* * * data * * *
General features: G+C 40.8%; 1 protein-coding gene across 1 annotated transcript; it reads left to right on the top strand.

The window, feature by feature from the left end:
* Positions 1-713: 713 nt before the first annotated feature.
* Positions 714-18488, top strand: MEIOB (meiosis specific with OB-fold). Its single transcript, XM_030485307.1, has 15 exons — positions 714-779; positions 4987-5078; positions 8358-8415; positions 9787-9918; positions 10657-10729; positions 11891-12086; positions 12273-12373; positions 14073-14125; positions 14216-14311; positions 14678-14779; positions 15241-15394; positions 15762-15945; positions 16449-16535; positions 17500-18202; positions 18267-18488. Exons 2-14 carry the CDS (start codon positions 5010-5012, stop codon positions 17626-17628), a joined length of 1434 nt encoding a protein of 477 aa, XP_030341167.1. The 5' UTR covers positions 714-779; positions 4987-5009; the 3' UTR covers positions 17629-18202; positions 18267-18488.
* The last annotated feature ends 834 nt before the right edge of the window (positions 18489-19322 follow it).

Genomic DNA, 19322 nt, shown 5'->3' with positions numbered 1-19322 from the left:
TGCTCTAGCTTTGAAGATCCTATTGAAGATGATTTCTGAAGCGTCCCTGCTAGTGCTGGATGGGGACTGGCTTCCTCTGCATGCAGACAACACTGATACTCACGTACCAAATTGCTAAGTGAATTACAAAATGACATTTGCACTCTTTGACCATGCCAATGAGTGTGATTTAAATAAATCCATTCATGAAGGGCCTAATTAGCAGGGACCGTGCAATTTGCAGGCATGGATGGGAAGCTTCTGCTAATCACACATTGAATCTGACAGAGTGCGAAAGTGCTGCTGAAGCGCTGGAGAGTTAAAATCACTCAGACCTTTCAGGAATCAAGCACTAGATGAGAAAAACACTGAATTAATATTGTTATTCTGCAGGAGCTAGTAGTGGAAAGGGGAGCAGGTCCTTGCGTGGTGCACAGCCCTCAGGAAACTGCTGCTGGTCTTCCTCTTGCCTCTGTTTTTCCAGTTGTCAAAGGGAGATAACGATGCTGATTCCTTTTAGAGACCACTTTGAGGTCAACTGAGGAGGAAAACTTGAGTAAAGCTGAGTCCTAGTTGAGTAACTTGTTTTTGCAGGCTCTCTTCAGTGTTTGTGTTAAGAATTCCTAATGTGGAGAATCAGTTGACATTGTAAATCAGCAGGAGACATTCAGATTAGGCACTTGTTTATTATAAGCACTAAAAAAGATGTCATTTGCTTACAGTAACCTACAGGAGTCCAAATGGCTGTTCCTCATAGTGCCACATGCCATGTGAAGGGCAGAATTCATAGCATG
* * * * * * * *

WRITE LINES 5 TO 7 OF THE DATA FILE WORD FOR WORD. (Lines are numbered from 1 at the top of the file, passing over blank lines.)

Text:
* The last annotated feature ends 834 nt before the right edge of the window (positions 18489-19322 follow it).

Genomic DNA, 19322 nt, shown 5'->3' with positions numbered 1-19322 from the left:
TGCTCTAGCTTTGAAGATCCTATTGAAGATGATTTCTGAAGCGTCCCTGCTAGTGCTGGATGGGGACTGGCTTCCTCTGCATGCAGACAACACTGATACTCACGTACCAAATTGCTAAGTGAATTACAAAATGACATTTGCACTCTTTGACCATGCCAATGAGTGTGATTTAAATAAATCCATTCATGAAGGGCCTAATTAGCAGGGACCGTGCAATTTGCAGGCATGGATGGGAAGCTTCTGCTAATCACACATTGAATCTGACAGAGTGCGAAAGTGCTGCTGAAGCGCTGGAGAGTTAAAATCACTCAGACCTTTCAGGAATCAAGCACTAGATGAGAAAAACACTGAATTAATATTGTTATTCTGCAGGAGCTAGTAGTGGAAAGGGGAGCAGGTCCTTGCGTGGTGCACAGCCCTCAGGAAACTGCTGCTGGTCTTCCTCTTGCCTCTGTTTTTCCAGTTGTCAAAGGGAGATAACGATGCTGATTCCTTTTAGAGACCACTTTGAGGTCAACTGAGGAGGAAAACTTGAGTAAAGCTGAGTCCTAGTTGAGTAACTTGTTTTTGCAGGCTCTCTTCAGTGTTTGTGTTAAGAATTCCTAATGTGGAGAATCAGTTGACATTGTAAATCAGCAGGAGACATTCAGATTAGGCACTTGTTTATTATAAGCACTAAAAAAGATGTCATTTGCTTACAGTAACCTACAGGAGTCCAAATGGCTGTTCCTCATAGTGCCACATGCCATGTGAAGGGCAGAATTCATAGCATG